Jet exhaust analysis

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Offline johndiver

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Jet exhaust analysis
« on: 30/05/2005 06:56:39 »
A class-mate told me she was convinced the engines of commercial jetliners emit toxic chemicals that cause people living in cities to get sick ... etc.
Although I responded with the view that the majority of jet exhaust is water vapour and carbon dioxide she was adamant.
Does anybody know of a simple test (perhaps analysis of the light reflected from the jet trails?) to prove the myth/theory right or wrong?


Offline chris

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Re: Jet exhaust analysis
« Reply #1 on: 01/06/2005 09:04:09 »
Jet exhaust contributes heat, water, CO2 and particulate matter (as does any engine) to the atmosphere.

I'm not aware that it is more harmful that any of the other chemicals that we pump out closer to the ground, but air travel is certainly devastatingly bad for the planet, contributing more CO2 per person-mile than any other means of transport. (says the guy who has travelled all the way around the planet almost twice this year by air...ho hum).

As an aside, however, they say that every cloud has a silver lining and this is certainly true of air travel because it is thought to be provoking the formation of "noctilucent" clouds.

These are beautiful wispy clouds visible late at night in the north. They are very high (>50 km up) and are believed to be mainly the result of water condensing on the vapour and particulate exhaust trails of jets. They are a new phenomenon and were never observed prior to industrialisation at the turn of the century. They have, however, become much more common recently.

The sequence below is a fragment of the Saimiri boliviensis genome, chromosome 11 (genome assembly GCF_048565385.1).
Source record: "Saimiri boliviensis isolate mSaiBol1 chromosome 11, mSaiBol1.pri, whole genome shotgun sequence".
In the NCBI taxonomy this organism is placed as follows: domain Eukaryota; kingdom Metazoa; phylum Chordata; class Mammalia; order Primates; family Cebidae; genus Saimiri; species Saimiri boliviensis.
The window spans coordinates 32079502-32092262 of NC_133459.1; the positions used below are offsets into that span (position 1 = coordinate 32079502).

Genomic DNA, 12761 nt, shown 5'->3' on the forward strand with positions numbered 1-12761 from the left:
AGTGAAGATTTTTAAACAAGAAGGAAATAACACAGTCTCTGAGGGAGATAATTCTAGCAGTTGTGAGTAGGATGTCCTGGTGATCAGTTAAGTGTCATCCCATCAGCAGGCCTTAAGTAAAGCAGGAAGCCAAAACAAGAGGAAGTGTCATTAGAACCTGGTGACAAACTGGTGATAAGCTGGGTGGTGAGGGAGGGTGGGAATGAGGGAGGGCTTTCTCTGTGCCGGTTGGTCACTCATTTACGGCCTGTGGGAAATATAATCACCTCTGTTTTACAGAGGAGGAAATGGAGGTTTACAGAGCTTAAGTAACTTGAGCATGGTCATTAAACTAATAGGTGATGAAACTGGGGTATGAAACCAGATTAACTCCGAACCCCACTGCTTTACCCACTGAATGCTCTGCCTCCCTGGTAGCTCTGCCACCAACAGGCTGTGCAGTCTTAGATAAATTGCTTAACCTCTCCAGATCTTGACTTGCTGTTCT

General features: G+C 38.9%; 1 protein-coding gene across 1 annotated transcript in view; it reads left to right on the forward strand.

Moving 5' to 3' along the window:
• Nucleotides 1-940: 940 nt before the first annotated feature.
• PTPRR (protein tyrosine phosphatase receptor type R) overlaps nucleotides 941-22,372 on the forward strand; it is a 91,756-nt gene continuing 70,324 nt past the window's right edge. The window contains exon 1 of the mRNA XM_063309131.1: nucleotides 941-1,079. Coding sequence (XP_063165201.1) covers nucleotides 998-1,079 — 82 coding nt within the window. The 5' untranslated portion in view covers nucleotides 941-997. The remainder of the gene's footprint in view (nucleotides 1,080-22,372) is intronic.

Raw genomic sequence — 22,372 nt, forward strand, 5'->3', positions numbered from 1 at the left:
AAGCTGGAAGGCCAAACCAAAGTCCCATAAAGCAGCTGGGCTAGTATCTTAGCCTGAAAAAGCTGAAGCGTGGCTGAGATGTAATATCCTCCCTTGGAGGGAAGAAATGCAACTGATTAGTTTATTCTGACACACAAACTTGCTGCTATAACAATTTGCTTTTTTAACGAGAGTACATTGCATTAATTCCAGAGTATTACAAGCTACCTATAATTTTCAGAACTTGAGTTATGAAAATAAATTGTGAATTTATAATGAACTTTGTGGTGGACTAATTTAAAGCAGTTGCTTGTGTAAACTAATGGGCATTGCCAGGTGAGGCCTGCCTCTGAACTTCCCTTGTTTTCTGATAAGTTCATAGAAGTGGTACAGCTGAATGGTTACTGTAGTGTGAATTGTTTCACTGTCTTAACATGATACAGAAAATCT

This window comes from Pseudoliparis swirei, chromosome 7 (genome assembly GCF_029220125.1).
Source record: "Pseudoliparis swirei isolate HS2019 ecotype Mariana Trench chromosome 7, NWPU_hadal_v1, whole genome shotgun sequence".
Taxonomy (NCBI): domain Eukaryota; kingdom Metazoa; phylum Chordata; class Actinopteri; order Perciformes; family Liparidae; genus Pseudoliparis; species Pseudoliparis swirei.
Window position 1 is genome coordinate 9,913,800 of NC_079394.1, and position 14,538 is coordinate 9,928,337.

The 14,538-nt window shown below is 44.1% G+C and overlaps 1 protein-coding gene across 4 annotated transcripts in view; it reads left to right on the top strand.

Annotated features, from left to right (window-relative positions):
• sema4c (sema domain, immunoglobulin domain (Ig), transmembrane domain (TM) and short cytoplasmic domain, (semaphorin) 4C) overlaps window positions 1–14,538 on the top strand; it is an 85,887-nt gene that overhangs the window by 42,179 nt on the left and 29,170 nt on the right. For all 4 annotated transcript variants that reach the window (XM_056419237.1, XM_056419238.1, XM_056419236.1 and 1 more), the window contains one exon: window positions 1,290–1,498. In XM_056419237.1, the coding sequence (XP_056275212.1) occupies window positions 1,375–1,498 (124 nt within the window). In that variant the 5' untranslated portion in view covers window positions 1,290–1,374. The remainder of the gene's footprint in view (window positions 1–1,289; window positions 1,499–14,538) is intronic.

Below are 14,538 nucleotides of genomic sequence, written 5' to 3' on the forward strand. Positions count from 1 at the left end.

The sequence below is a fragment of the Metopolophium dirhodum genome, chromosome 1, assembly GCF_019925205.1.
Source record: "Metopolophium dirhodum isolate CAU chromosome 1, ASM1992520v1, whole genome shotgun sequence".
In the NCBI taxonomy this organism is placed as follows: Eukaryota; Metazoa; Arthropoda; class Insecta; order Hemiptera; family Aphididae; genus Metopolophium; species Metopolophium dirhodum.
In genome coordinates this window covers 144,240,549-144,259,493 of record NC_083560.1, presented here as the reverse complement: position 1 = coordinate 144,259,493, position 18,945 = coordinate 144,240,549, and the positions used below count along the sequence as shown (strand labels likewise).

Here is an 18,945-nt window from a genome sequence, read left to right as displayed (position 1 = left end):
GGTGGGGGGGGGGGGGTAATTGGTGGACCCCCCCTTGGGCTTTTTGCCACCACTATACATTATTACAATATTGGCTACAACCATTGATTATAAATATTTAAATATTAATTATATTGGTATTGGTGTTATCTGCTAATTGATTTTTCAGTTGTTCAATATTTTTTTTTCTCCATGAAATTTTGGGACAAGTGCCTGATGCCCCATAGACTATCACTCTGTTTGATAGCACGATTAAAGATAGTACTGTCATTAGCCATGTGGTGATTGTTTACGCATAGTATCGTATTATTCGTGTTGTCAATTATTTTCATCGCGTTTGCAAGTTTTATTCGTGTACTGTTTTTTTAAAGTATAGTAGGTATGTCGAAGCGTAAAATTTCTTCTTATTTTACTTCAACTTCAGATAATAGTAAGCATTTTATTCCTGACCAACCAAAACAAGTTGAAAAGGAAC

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Offline anthony

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Re: Jet exhaust analysis
« Reply #2 on: 03/06/2005 07:42:31 »
Burning fuel is rarely as clean a process as your year 10 chemistry teacher lead you to believe. There are well over 600 different chemicals present in a gas flame, not all are long lived. Most combustion, except under very controlled conditions will produce lots of products, whether that's in planes, trains or automobiles. Or for that matter on your toast in the morning. Many of these will be regarded as toxic, but toxic is a misleading term. You're eating toxic chemicals every days as part of a balanced diet. Caffine for example, is listed as a toxic chemical, indeed, it is probably more toxic than many of the chemicals in jet exhaust.

As to the original proposition, that jet exhausts are making people in cities sick. Could it not just be their coffee and toast in the morning? It's difficult to prove, but no doubt people are being exposed to a broader mix of toxic chemicals than ever before, lots of them voluntarily. But our ancestors burnt cow manure in small huts and we're living much longer than they ever did, so I wouldn't worry about it. The contribution of jet exhausts to global warming, or global dimming, is a much more important question.